The California Department of Fair Employment and Housing (DFEH) is responsible for investigating and prosecuting instances of sexual harassment and other forms of discrimination in the state. The procedural regulations outlined in Title 2 of the California Code of Regulations establish additional rules that govern employers’ obligations to maintain a workplace free of sexual harassment.

According to these regulations, employers have an “affirmative duty to take reasonable steps to prevent and promptly correct discriminatory and harassing conduct” (Section 11023(a), emphasis added). In simpler terms, employers are required to establish a work environment that is devoid of sexual harassment and other employment practices prohibited by FEHA. They are also required to establish a policy that addresses the prevention of harassment, discrimination, and retaliation.

This policy is required to: 

  • Exist in Writing
  • Identify Protected Classes: A “protected class” refers to a category of people shielded from discrimination based on a specific shared characteristic.
  • Clearly state that the law prohibits sexual harassment not only by supervisors and managers but also by coworkers and third parties in the California workplace.
  • Outline a Complaint Handling Process:
    • Address complaints promptly.
    • Prioritize confidentiality to the fullest extent possible.
    • Respond empathetically to the individual filing the complaint.
    • Assure an investigation is conducted by qualified personnel.
    • Document the investigation, tracking progress and outcomes.
    • Implement appropriate remedial actions.
    • Ensure timely closure of the complaint.
  • Provide Reporting Options: Include alternative reporting avenues for employees, such as a complaint hotline, an ombudsperson, or direct contact with DFEH or the EEOC, beyond reporting to their immediate supervisor.
  • Mandate Supervisor Reporting: Instruct supervisors to report harassment complaints to a designated representative, such as a human resources consultant.
  • Guarantee Fair, Timely, and Thorough Investigations:
  • Ensure due process for all parties involved.
  • Convey that reasonable conclusions will be drawn based on collected evidence.
  • Address Confidentiality: Clarify that confidentiality will be maintained to the extent possible, though complete confidentiality during the investigation may not be guaranteed.
  • Specify Remedial Measures: State unequivocally that, should misconduct be found, appropriate remedial measures will be taken by the employer.
  • Emphasize Non-Retaliation: Communicate that employees will not face retaliation for filing a complaint or participating in a workplace investigation, fostering an environment of trust and openness.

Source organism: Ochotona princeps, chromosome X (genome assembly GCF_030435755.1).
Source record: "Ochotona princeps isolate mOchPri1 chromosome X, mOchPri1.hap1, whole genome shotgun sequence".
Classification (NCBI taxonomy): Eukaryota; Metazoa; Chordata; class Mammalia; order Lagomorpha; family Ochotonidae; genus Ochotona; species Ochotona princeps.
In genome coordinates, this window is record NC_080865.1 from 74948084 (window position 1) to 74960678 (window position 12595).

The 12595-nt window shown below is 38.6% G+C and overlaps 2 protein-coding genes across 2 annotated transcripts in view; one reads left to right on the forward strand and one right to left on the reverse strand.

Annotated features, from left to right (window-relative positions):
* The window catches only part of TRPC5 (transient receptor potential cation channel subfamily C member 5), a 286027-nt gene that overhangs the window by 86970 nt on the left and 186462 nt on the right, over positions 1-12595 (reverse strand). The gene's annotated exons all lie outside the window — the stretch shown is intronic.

Employers are obligated to guarantee that every employee is familiar with the company policy

This can be achieved by furnishing a printed copy accompanied by an acknowledgment for the employee to sign and return. Alternatively, employers may choose to dispatch the policy via email along with a return acknowledgment form. Posting updated versions of the policy on the company’s intranet site, complete with a tracking system to ensure that all employees have both read and acknowledged receipt, is another viable option.

Furthermore, employers can cover policy discussions either during the hiring process, in a new employee orientation session, or through any other means that guarantee employees’ receipt and comprehension of the policy.

For employers whose workforce includes at least ten percent of non-English speakers at any given facility, it is mandatory to provide a translated version of the policy in the relevant language.

Additional stipulations apply to employers with fifty or more employees. Such employers must furnish sexual harassment training specific to California to all supervisory employees within the initial six months of assuming supervisory duties.

Supervisors are required to undergo retraining at least once every two years.

While the absence of California sexual harassment training doesn’t automatically render an employer responsible for such misconduct, it can adversely impact the employer’s defense capabilities.

In failing to educate supervisors, an employer may find it challenging to assert that it has diligently taken all necessary measures to prevent sexual harassment in the California workplace.

Who bears responsibility for sexual harassment claims in California?

Under the laws of California, an employee who engages in harassment is personally accountable for damages inflicted on the victim, regardless of the employer’s knowledge or awareness of the harassment.

Employers assume “strict liability” in cases where harassment is perpetrated by a supervisor or the employer themselves. Consequently, if the victim’s supervisor is the harasser, the employer is obligated to compensate the victim for damages, irrespective of the employer’s knowledge or corrective actions.

Additionally, employers bear liability for damages if they were aware or ought to have been aware of the harassment but failed to promptly and appropriately address the situation.

It is crucial to highlight that California law does not provide for a standalone cause of action under the Fair Employment and Housing Act (FEHA). Therefore, initiating a lawsuit is not the immediate recourse. Instead, one must initiate an administrative complaint with the California Department of Fair Employment and Housing (DFEH) and secure a right-to-sue notice.

Only upon the DFEH’s decision not to pursue a civil action within 150 days of the complaint filing, and subsequent notification to the complainant, can the individual request a right-to-sue notice. Legal action can only be taken after obtaining this notice.

What options do individuals who have experienced sexual harassment in California have for seeking remedies?

Victims of sexual harassment in the many regions of California possess the right to seek financial compensation to redress their losses.

In the event of a successful claim, you may be eligible for the following remedies: